Open Access

Information maximizing component analysis of left ventricular remodeling due to myocardial infarction

  • Xingyu Zhang1,
  • Bharath Ambale-Venkatesh2,
  • David A. Bluemke3,
  • Brett R. Cowan1,
  • J. Paul Finn4,
  • Alan H. Kadish5,
  • Daniel C. Lee5,
  • Joao A. C. Lima2,
  • William G. Hundley6,
  • Avan Suinesiaputra1,
  • Alistair A. Young1 and
  • Pau Medrano-Gracia1Email author
Journal of Translational Medicine201513:343

https://doi.org/10.1186/s12967-015-0709-4

Received: 30 June 2015

Accepted: 23 October 2015

Published: 3 November 2015

Abstract

Background

Although adverse left ventricular shape changes (remodeling) after myocardial infarction (MI) are predictive of morbidity and mortality, current clinical assessment is limited to simple mass and volume measures, or dimension ratios such as length to width ratio. We hypothesized that information maximizing component analysis (IMCA), a supervised feature extraction method, can provide more efficient and sensitive indices of overall remodeling.

Methods

IMCA was compared to linear discriminant analysis (LDA), both supervised methods, to extract the most discriminatory global shape changes associated with remodeling after MI. Finite element shape models from 300 patients with myocardial infarction from the DETERMINE study (age 31–86, mean age 63, 20 % women) were compared with 1991 asymptomatic cases from the MESA study (age 44–84, mean age 62, 52 % women) available from the Cardiac Atlas Project. IMCA and LDA were each used to identify a single mode of global remodeling best discriminating the two groups. Logistic regression was employed to determine the association between the remodeling index and MI. Goodness-of-fit results were compared against a baseline logistic model comprising standard clinical indices.

Results

A single IMCA mode simultaneously describing end-diastolic and end-systolic shapes achieved best results (lowest Deviance, Akaike information criterion and Bayesian information criterion, and the largest area under the receiver-operating-characteristic curve). This mode provided a continuous scale where remodeling can be quantified and visualized, showing that MI patients tend to present larger size and more spherical shape, more bulging of the apex, and thinner wall thickness.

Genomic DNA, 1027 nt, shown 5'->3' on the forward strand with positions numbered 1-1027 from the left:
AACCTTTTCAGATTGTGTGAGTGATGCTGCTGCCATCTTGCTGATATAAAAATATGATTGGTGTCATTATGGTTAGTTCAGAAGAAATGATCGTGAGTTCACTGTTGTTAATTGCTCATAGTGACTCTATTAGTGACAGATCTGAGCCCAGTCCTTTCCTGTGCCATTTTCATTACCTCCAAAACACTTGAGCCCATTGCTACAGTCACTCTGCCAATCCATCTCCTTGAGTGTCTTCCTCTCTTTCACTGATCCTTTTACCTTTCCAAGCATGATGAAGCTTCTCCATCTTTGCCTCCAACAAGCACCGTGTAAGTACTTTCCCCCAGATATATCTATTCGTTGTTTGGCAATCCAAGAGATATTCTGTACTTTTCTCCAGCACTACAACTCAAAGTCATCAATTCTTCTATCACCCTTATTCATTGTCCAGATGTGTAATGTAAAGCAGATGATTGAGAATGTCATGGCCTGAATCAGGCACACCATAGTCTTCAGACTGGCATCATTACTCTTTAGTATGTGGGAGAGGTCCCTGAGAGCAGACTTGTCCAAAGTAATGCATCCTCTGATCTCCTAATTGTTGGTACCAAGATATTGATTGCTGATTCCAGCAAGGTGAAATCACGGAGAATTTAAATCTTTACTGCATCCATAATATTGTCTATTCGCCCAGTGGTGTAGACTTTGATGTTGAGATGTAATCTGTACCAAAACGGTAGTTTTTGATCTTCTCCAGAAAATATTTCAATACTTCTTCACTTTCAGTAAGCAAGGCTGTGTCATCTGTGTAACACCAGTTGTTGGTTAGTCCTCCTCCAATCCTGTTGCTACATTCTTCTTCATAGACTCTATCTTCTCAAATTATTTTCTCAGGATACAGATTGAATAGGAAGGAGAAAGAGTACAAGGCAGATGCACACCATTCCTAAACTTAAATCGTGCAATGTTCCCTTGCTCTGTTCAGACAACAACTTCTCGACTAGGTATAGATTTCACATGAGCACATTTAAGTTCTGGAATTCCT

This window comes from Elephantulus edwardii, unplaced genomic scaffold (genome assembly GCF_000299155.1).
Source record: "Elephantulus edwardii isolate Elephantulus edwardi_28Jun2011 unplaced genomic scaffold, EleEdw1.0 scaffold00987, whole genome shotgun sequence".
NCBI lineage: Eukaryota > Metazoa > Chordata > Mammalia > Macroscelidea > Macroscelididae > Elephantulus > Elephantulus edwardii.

Conclusions

IMCA enables better characterization of global remodeling than LDA, and can be used to quantify progression of disease and the effect of treatment. These data and results are available from the Cardiac Atlas Project (http://www.cardiacatlas.org).

Keywords

Cardiac remodelingInformation maximizing component analysisMagnetic resonance imagingLinear discriminant analysisLogistic regression

Introduction

Background

Changes in the geometry of the left ventricle (LV) of the heart typically occur after myocardial infarction (MI) in response to disease processes; this phenomenon is clinically termed remodeling [13]. Important diagnostic information can be obtained from the degree and pattern of remodeling in the ischemic heart [4, 5]. For example, remodeling associated with increased heart size is predictive of poor outcomes [5], while sphericalization of the LV has been linked with increased mortality [4]. The relationship between end-systolic volume and end-diastolic volume can distinguish patient phenotypes [6]. However, traditional clinical indices currently used to quantify remodeling are limited to simple measures of mass and volume, or ventricular dimension ratios, discarding much of the available shape information.

Several prospective large-scale population-based studies have included cardiovascular magnetic resonance (CMR) imaging as part of their assessment [1, 7, 8], collecting phenotypic data on cardiac disease. CMR, as a non-invasive radiation-free modality, provides rich and detailed quantitative data of the heart function and structure. Non-invasive tomographic imaging in combination with shape analysis is leading to an increasing number of applications exploiting these data through statistical analysis of cardiac shape and motion [9]. In particular, finite-element model analysis has been applied to model LV shape and function, providing accurate and reproducible customization of a model template to each patient with minimal user interaction [1012].

Related work